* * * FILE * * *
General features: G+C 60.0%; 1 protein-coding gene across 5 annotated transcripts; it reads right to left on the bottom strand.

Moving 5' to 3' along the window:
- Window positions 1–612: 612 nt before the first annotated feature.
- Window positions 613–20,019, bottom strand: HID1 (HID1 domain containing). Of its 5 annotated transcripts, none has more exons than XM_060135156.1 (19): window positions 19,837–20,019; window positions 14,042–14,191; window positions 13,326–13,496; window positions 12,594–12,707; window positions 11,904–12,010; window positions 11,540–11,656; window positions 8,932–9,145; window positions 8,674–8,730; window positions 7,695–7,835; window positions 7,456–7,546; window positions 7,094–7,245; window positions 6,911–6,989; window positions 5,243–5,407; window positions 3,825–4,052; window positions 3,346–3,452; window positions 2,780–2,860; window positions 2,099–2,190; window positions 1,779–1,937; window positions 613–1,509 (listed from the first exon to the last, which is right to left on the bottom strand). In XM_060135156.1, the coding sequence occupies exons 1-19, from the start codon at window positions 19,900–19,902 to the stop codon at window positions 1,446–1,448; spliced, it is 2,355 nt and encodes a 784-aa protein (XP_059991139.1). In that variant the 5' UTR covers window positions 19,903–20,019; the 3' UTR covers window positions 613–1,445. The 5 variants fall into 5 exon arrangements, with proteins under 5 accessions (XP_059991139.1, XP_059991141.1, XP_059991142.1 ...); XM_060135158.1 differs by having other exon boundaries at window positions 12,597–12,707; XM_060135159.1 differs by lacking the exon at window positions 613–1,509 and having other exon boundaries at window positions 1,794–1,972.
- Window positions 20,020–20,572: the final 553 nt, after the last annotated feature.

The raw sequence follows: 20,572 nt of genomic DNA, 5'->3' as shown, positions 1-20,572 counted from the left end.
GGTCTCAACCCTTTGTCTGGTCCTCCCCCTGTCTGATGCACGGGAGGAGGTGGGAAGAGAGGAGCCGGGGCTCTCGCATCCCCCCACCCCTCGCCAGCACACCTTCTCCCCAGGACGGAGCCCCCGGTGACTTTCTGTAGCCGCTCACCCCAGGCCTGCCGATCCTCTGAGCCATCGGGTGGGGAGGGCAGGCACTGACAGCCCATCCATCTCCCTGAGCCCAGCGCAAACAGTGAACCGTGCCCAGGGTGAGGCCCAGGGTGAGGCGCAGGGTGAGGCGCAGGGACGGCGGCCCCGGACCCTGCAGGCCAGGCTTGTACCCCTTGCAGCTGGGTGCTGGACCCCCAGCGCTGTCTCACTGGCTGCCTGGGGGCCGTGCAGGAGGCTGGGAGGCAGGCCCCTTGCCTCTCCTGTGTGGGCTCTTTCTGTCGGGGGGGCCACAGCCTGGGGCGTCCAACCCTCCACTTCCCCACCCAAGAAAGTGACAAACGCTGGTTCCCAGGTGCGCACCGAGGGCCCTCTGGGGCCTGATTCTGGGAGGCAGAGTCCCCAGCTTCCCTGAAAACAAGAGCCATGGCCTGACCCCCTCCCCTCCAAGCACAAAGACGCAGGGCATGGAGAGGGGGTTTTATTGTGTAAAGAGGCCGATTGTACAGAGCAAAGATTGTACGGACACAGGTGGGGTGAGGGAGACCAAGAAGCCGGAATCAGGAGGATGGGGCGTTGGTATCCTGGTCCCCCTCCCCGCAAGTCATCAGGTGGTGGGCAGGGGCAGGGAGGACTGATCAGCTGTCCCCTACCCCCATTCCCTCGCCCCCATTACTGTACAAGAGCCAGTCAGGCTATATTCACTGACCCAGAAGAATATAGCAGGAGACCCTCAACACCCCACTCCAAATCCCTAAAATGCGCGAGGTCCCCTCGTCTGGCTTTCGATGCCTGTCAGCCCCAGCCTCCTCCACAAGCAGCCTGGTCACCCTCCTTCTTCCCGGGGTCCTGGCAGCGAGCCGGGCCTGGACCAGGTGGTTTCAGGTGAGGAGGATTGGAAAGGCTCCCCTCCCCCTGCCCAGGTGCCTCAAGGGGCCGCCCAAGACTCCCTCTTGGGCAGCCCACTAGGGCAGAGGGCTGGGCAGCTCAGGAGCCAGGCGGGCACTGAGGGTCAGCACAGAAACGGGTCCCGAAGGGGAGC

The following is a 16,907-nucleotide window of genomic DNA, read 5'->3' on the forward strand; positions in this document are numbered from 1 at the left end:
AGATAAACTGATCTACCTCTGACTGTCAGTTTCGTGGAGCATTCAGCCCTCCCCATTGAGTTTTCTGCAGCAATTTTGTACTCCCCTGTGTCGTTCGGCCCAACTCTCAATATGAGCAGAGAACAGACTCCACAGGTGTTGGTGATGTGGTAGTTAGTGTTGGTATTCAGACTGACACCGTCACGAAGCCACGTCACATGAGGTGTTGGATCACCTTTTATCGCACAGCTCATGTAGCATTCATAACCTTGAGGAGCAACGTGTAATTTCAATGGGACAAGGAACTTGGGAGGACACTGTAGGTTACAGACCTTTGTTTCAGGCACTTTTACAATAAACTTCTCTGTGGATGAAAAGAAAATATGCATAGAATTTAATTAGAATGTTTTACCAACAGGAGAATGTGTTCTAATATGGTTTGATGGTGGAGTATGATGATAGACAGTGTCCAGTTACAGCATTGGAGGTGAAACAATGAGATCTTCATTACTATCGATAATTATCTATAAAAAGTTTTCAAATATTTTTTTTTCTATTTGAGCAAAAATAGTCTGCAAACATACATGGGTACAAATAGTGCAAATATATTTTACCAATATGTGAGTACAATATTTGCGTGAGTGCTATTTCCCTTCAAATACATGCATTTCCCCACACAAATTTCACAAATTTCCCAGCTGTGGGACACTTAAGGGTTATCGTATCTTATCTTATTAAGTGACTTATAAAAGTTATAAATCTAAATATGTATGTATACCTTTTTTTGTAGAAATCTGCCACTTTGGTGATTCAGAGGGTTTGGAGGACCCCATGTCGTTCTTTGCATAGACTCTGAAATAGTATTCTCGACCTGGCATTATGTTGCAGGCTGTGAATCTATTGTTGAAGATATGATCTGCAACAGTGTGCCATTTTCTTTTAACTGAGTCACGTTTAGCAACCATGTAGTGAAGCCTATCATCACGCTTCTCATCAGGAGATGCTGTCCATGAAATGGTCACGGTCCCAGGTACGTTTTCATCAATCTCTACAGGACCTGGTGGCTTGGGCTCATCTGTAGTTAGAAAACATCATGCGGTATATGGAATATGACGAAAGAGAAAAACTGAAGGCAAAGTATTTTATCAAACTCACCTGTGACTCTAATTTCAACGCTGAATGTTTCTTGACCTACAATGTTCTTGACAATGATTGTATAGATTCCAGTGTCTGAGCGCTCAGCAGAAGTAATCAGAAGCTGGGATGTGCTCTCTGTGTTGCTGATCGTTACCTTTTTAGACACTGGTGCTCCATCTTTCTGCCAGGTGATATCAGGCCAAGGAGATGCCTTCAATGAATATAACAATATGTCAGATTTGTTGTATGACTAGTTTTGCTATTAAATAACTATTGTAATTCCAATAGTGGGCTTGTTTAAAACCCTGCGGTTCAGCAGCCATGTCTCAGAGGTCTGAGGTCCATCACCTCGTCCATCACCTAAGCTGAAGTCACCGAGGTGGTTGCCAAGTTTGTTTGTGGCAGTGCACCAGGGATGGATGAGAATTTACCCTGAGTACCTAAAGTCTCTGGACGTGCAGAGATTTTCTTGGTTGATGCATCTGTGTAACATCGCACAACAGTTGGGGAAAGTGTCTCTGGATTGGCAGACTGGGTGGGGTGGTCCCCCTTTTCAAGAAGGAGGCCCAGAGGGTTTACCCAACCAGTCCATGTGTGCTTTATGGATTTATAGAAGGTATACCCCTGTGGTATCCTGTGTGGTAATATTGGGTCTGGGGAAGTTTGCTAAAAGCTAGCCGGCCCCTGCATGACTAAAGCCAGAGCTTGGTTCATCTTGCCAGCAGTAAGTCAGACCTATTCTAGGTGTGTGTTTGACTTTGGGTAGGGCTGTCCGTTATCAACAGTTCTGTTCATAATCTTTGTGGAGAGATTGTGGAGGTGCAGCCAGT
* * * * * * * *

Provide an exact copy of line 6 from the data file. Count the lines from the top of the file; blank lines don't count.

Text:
The raw sequence follows: 20,572 nt of genomic DNA, 5'->3' as shown, positions 1-20,572 counted from the left end.